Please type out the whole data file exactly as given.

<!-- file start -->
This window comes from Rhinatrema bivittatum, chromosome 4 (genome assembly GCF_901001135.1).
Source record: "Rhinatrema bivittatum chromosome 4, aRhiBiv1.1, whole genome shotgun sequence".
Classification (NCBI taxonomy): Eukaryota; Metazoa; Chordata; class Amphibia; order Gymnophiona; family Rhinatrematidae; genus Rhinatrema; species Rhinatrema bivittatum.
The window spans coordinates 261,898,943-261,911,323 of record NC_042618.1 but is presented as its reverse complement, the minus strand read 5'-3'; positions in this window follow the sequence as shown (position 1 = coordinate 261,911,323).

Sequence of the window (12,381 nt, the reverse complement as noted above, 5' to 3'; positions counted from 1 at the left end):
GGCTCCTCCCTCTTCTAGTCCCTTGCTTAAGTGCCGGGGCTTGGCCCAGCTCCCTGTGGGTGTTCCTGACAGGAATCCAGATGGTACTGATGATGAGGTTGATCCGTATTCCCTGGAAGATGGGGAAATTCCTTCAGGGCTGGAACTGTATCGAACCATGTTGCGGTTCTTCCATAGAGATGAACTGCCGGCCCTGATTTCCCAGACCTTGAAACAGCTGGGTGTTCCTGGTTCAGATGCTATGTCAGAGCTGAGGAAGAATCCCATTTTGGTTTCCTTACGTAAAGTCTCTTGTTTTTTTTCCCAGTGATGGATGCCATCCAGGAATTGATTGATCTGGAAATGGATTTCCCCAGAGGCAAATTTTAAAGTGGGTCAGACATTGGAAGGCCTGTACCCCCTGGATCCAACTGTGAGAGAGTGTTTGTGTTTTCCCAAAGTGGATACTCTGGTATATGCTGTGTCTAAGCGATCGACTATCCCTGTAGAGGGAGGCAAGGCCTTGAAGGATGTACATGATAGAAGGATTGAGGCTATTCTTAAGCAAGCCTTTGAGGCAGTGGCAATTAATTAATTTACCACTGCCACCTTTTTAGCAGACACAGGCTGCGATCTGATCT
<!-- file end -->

This window comes from Rhinatrema bivittatum, chromosome 4 (genome assembly GCF_901001135.1).
Source record: "Rhinatrema bivittatum chromosome 4, aRhiBiv1.1, whole genome shotgun sequence".
Classification (NCBI taxonomy): Eukaryota; Metazoa; Chordata; class Amphibia; order Gymnophiona; family Rhinatrematidae; genus Rhinatrema; species Rhinatrema bivittatum.
The window spans coordinates 261,898,943-261,911,323 of record NC_042618.1 but is presented as its reverse complement, the minus strand read 5'-3'; positions in this window follow the sequence as shown (position 1 = coordinate 261,911,323).

Sequence of the window (12,381 nt, the reverse complement as noted above, 5' to 3'; positions counted from 1 at the left end):
GGCTCCTCCCTCTTCTAGTCCCTTGCTTAAGTGCCGGGGCTTGGCCCAGCTCCCTGTGGGTGTTCCTGACAGGAATCCAGATGGTACTGATGATGAGGTTGATCCGTATTCCCTGGAAGATGGGGAAATTCCTTCAGGGCTGGAACTGTATCGAACCATGTTGCGGTTCTTCCATAGAGATGAACTGCCGGCCCTGATTTCCCAGACCTTGAAACAGCTGGGTGTTCCTGGTTCAGATGCTATGTCAGAGCTGAGGAAGAATCCCATTTTGGTTTCCTTACGTAAAGTCTCTTGTTTTTTTTCCCAGTGATGGATGCCATCCAGGAATTGATTGATCTGGAAATGGATTTCCCCAGAGGCAAATTTTAAAGTGGGTCAGACATTGGAAGGCCTGTACCCCCTGGATCCAACTGTGAGAGAGTGTTTGTGTTTTCCCAAAGTGGATACTCTGGTATATGCTGTGTCTAAGCGATCGACTATCCCTGTAGAGGGAGGCAAGGCCTTGAAGGATGTACATGATAGAAGGATTGAGGCTATTCTTAAGCAAGCCTTTGAGGCAGTGGCAATTAATTAATTTACCACTGCCACCTTTTTAGCAGACACAGGCTGCGATCTGATCT